3) Volatile data or non Volatile data? Doesn’t really matter.
4) Planning and component gathering (even prep) can be done in the time leading up to this contest but all implementation of the storage system must happen during the contest.
5) Contest entries can be individuals or teams. For sake of putting a number to teams the max is 5 people per team. There is no restriction on external help.
6) No materials or methods will be barred from this competition, I would hate to discourage outrageousness, silliness or otherwise potentially hazardous implementations.
7) Rules can be challenged during contest times and will be governed through feats of strength.
- Judging will begin at 11:30pm on December 11th.
- The judging will be done by myself, and some other undetermined individual.
- If your entry is not ready by the time others contestants have finished presenting, your entry will be judged as is. Extra build time may be achieved by means of alcohol delivery to the judges and waiting contestants.
…using only a computer, LinuxCNC, and lots of scrap cardboard.
Every hackerspace needs a laser cutter. Unfortunately, they can be very expensive. Deals like the one Hacklab.to got don’t happen very often. However, there are factories in China turning out laser engravers and selling them on eBay for relatively cheap. We found a local distributor that appears to buy them directly from China, make sure they work, and resell them.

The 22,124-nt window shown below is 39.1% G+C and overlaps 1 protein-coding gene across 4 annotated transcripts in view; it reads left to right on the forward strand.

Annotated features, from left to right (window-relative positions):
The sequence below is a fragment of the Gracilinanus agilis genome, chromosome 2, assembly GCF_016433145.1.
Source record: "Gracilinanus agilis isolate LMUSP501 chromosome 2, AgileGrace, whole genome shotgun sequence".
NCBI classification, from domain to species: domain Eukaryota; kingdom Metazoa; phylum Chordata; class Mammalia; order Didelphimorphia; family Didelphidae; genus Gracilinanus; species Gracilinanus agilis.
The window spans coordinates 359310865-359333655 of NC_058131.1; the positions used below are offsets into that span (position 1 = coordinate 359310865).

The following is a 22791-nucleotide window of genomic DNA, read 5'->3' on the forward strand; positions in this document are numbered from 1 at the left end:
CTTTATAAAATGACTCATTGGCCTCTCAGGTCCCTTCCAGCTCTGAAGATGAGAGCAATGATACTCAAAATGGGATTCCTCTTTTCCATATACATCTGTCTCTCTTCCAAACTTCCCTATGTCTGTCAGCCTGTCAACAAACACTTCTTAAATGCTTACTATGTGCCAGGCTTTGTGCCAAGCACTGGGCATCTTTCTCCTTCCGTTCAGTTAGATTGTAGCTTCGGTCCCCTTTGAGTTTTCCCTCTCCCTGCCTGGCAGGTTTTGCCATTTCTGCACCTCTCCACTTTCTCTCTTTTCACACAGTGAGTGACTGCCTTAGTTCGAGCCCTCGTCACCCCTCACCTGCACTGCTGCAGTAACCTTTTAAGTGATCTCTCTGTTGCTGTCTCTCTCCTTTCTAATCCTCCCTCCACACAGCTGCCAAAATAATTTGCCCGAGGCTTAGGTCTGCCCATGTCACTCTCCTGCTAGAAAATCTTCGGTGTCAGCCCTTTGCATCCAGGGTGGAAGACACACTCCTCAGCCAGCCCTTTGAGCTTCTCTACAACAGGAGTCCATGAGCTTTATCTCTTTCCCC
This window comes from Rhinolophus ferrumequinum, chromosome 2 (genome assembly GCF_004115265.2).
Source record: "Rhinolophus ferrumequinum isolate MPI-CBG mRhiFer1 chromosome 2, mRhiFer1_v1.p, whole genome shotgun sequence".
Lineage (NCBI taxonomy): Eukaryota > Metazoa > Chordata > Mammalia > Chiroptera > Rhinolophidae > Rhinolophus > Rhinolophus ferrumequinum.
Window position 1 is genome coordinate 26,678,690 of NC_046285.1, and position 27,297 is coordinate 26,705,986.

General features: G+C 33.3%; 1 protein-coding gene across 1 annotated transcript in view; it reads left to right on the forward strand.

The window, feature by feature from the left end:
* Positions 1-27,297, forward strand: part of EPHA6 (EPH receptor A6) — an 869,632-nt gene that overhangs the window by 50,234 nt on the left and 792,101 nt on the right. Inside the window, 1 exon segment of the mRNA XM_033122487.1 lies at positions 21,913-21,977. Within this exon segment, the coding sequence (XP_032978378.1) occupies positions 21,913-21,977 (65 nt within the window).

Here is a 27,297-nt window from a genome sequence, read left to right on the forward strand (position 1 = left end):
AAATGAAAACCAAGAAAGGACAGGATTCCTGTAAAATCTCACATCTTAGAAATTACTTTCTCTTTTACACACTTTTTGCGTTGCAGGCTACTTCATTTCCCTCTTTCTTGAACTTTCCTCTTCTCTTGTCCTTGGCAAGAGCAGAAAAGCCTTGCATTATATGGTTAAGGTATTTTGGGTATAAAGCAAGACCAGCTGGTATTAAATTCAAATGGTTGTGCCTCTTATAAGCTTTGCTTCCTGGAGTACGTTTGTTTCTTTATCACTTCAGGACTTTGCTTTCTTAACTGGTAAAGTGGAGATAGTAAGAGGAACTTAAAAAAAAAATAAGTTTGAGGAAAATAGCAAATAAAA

The idea is this: buy a Power Wheels car, mod it to make it MOAR AWSOME, and race it against teams from other hackerspaces. Very simple.
The organising people announced the Early Bird Challenge a few weeks ago – post a video of your car driving 150 feet, powered by the motor you intend to race with. We didn’t quite get the points, but we did post a video:
The past few weeks have seen several members working on games at think|haus. Peter designed and made a lasercut chess set, I made some pieces for my travel Settlers of Catan, and JamesQ posted about his 3D chess idea below.
Peter took some really nice pictures of his chess set and posted them on the facebook. His pieces are really nice – very clean and sleek. Each piece is made out of two pieces of acrylic fitted together at 90°. Here’s the thingiverse link.